Five or six years ago I walked through Nottingham’s Old Market Square. It was near Christmas, dark overhead but the Christmas market was in full swing, including the annual ice rink. The scene gave me a ‘what if?’ moment and I turned it into a story.
I wrote and edited and wrote and tinkered, made it longer, cut it down and was finally happy enough to submit it. It didn’t get very far – it was too simple, not enough of a twist at the end, not dark enough for many magazines. I forgot all about it and moved on.
A year ago, we woke to the awful pictures of Grenfell Tower, the smoking black horror dominating the news and the skyline. And a little project was born. Watching the news were people who decided to help, who knew that the trauma experienced by residents of Grenfell and the local area would be incredibly difficult to recover from without support. A fundraising project could ensure that a trauma charity could come in and provide support to the families and help them process their experience.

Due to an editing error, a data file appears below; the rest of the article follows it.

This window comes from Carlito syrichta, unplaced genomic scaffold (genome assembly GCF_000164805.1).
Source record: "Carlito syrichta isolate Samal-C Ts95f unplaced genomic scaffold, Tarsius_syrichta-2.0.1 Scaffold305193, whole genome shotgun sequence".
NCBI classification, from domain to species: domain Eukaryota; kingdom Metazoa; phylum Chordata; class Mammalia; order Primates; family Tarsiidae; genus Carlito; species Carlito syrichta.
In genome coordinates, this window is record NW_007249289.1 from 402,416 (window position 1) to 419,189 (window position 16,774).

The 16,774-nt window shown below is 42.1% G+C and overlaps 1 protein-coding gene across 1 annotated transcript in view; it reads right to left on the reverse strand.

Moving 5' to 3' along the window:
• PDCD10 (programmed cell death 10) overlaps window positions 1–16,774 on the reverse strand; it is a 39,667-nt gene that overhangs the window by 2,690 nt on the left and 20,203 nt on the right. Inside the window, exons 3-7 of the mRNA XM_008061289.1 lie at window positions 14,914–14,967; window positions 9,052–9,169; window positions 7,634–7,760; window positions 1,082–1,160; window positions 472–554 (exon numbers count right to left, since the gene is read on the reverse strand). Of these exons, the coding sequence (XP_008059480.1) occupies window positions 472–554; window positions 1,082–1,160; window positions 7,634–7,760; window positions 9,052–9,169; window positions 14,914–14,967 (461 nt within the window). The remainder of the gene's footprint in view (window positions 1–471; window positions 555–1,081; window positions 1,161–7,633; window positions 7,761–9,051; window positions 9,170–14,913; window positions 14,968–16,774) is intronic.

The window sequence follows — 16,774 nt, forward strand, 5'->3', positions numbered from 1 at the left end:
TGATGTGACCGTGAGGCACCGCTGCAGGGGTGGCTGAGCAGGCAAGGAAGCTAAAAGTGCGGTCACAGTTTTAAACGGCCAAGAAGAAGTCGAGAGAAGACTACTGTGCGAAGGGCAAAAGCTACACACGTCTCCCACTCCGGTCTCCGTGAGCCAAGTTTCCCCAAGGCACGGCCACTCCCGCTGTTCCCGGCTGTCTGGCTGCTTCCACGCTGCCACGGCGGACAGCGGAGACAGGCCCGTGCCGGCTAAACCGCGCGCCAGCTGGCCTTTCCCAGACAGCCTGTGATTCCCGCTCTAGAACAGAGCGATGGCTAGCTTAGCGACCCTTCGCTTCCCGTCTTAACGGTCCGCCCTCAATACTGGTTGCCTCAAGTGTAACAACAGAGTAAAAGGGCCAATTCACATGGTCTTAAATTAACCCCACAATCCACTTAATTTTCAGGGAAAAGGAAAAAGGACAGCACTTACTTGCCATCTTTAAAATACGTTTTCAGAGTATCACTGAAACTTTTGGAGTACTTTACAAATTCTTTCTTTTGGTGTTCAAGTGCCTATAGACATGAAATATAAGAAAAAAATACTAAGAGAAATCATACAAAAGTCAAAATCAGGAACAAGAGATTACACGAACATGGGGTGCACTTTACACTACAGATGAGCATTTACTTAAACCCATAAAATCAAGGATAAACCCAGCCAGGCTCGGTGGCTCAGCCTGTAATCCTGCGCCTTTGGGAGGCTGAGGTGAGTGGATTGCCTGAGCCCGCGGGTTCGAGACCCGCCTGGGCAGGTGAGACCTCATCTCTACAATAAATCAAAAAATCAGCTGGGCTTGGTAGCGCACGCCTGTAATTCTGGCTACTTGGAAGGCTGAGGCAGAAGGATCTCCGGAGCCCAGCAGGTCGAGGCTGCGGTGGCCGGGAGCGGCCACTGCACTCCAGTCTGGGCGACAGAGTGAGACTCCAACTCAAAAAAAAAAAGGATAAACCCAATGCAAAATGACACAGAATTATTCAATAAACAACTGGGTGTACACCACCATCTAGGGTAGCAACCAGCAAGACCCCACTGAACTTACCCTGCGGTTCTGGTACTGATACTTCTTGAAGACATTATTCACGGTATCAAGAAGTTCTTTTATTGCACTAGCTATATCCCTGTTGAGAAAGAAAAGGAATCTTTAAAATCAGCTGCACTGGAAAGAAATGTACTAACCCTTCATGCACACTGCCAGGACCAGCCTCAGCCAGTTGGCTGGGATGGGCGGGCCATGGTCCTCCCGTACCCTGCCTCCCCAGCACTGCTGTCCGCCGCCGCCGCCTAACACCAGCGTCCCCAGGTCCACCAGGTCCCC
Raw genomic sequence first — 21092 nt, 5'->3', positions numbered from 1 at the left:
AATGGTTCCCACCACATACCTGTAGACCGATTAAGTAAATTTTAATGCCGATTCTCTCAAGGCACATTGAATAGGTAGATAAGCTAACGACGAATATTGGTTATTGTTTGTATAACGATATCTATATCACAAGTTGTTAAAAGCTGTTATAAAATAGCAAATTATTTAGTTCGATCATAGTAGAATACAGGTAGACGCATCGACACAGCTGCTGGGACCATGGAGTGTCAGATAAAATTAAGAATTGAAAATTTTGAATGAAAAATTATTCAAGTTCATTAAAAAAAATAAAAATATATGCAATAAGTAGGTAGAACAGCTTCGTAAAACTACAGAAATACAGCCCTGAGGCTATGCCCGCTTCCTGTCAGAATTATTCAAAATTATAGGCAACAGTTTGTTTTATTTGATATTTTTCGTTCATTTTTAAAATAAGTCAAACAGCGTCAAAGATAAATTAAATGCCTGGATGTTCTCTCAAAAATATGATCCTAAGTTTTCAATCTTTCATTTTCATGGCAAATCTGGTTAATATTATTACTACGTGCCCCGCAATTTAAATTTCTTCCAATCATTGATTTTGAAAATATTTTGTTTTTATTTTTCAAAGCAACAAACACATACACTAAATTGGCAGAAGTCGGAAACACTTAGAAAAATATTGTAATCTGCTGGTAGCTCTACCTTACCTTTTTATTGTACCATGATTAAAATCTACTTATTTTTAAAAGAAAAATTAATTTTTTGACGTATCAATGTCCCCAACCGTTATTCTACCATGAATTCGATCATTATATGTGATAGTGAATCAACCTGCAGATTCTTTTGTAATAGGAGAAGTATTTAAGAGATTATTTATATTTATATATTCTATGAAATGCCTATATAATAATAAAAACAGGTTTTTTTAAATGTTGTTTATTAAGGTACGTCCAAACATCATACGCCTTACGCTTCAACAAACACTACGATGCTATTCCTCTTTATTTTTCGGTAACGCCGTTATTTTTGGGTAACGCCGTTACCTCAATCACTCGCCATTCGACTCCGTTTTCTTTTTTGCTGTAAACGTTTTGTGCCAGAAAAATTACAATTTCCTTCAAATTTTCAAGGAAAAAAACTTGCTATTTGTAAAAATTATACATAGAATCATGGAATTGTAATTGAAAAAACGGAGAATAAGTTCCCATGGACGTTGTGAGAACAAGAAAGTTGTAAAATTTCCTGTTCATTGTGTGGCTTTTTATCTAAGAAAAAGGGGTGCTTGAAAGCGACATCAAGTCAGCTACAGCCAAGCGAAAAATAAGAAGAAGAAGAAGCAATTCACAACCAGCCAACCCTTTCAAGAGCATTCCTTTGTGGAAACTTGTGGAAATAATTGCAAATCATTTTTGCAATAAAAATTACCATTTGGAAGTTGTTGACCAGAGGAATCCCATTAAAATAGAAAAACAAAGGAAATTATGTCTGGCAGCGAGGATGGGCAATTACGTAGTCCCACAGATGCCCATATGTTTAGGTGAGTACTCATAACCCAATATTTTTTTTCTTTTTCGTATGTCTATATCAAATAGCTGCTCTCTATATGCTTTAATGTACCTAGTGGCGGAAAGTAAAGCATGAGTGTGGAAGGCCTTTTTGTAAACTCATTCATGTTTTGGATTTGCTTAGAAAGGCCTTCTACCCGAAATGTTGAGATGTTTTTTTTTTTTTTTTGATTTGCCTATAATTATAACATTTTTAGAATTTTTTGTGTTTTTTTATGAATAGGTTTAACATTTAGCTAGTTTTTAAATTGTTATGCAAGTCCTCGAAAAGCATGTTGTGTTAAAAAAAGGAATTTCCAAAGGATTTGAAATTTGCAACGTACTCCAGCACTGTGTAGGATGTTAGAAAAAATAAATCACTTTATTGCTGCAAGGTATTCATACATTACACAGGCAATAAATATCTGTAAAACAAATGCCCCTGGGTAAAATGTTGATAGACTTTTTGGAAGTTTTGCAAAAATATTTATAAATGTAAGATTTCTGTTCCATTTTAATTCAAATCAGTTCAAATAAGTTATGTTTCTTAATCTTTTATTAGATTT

Twenty Four Stories is a book for Grenfell Tower – a story for every storey – funded by a crowd of generous souls, edited by Kathy Burke and published by Unbound. Twelve of the stories are by established writers, twelve of them are by us amateurs.
I saw a call for submissions on Twitter.
I dug my story out. I polished it and I submitted it. 500 other people did the same.
A year after Grenfell, our book will be published. Twenty-four stories of hope, unity, community and love, all of them chosen to be positive and uplifting. I’m so proud to be a part of this, so pleased that my little story is helping play its part. There is so much crap out there, so many horror stories, so many people willing to be negative or criticise or dismiss. Sometimes a small gesture, a story, a smile, a kind word is all that’s needed. That’s what this book is about.